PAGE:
Contemporary Art, the Contemporary and Late Capitalism | C.J. W.-L. Wee

C.J. W.-L. Wee


Jodi Dean’s The Communist Horizon is both a jeremiad and an exhortation: fundamentally, an anti-capitalist jeremiad in favour of ‘the unrealized potentials of … collective struggle’ (2012: 17); and an exhortation to leave behind what she describes as a postmodern pluralist approach’ (3) to politics, an approach including ‘general inclusion, momentary calls for broad awareness, and lifestyle changes [as political strategies]’ (12). For politics, she prefers, instead, a move ‘toward militant opposition, tight organizational forms (party, council, working group, cell), and the sovereignty of the people over the economy’ (12).

Dean champions the reclamation of communism as the form of ‘revolutionary universal egalitarianism’ (19) for a world in which proletarianisation calls to mind less a social class—a key Marxist component of course—but now more names ‘a process of exploitation, dispossession, and immiseration that produces the very rich as the privileged class that lives off the rest of us’ (18).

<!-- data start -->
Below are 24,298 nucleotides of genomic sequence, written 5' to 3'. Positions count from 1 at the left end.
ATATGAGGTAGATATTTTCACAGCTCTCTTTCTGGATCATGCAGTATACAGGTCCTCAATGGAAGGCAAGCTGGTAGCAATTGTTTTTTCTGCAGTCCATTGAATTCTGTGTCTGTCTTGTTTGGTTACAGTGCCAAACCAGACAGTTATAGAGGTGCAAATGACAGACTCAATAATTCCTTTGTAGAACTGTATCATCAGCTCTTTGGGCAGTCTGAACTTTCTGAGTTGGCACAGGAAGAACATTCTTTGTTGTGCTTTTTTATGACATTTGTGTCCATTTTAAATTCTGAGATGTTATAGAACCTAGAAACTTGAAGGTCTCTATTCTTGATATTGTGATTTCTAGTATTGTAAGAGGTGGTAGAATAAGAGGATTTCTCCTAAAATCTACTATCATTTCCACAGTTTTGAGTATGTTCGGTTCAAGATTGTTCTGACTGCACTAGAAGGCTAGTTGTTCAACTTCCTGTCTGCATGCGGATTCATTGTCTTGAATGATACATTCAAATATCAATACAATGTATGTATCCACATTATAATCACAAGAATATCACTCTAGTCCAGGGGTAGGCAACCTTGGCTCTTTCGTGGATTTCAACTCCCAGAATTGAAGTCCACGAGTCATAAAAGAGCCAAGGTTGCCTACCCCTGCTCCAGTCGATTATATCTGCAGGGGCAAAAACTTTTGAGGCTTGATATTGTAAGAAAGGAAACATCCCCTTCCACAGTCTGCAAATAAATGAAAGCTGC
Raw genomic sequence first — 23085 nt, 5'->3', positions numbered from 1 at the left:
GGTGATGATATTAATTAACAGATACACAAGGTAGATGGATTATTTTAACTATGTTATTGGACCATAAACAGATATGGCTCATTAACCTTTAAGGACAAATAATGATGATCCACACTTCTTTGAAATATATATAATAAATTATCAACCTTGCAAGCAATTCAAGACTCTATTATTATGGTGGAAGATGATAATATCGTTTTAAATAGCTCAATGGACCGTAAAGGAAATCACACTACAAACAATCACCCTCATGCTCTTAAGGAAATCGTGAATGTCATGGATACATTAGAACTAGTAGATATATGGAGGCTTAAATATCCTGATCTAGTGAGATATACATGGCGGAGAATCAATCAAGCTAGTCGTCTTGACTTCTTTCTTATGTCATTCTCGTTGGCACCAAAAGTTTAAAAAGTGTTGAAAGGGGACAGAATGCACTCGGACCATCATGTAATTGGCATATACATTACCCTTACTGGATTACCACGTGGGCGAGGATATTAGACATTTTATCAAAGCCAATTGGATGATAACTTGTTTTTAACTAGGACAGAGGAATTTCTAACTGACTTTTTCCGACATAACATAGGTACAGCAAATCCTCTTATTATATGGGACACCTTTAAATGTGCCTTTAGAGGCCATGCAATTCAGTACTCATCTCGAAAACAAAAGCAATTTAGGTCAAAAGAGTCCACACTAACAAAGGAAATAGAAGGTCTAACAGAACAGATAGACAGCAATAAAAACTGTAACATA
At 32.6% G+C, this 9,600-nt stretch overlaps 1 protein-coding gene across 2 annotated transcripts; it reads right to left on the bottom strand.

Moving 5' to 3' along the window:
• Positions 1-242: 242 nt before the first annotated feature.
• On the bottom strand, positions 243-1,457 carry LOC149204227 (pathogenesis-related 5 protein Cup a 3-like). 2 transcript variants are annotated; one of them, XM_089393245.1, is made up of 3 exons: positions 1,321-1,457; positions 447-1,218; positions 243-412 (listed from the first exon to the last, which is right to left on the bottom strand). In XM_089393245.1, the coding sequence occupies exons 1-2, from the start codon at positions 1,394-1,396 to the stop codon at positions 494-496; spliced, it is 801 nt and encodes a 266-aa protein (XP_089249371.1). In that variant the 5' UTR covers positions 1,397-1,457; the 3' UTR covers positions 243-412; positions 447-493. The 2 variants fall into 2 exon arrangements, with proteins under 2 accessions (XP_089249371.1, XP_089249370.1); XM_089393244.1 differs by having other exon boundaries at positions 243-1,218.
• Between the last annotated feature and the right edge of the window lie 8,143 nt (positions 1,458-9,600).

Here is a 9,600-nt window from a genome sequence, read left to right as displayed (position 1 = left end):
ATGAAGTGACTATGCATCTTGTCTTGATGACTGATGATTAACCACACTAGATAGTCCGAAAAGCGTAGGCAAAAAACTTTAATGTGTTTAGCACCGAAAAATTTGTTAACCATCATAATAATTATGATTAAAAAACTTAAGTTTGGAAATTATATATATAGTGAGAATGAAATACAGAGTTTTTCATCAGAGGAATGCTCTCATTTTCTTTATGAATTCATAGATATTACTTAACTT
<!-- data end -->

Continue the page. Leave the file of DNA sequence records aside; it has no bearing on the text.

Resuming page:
The working class as the historical agent that will facilitate the change of capitalism into communism is dispensed with. In place, she offers the idea of the people as the rest of us: it is ‘an alternative to some of the other names for the subject of communism—proletariat, multitude, part-of-no-part’ (18–19). For Dean, the party and even the state are not dated vehicles for contemporary politics, as ‘a partisan sense of collectivity’ needs to be fostered, and some sort of organisation—the party—is required to help cultivate the desire for collectivity (12). The party, though, is not quite the instrument by which History’s iron laws are carried out, but becomes the experimental organisational form through which politics can truly be politics. What are we to make of Dean’s argument?

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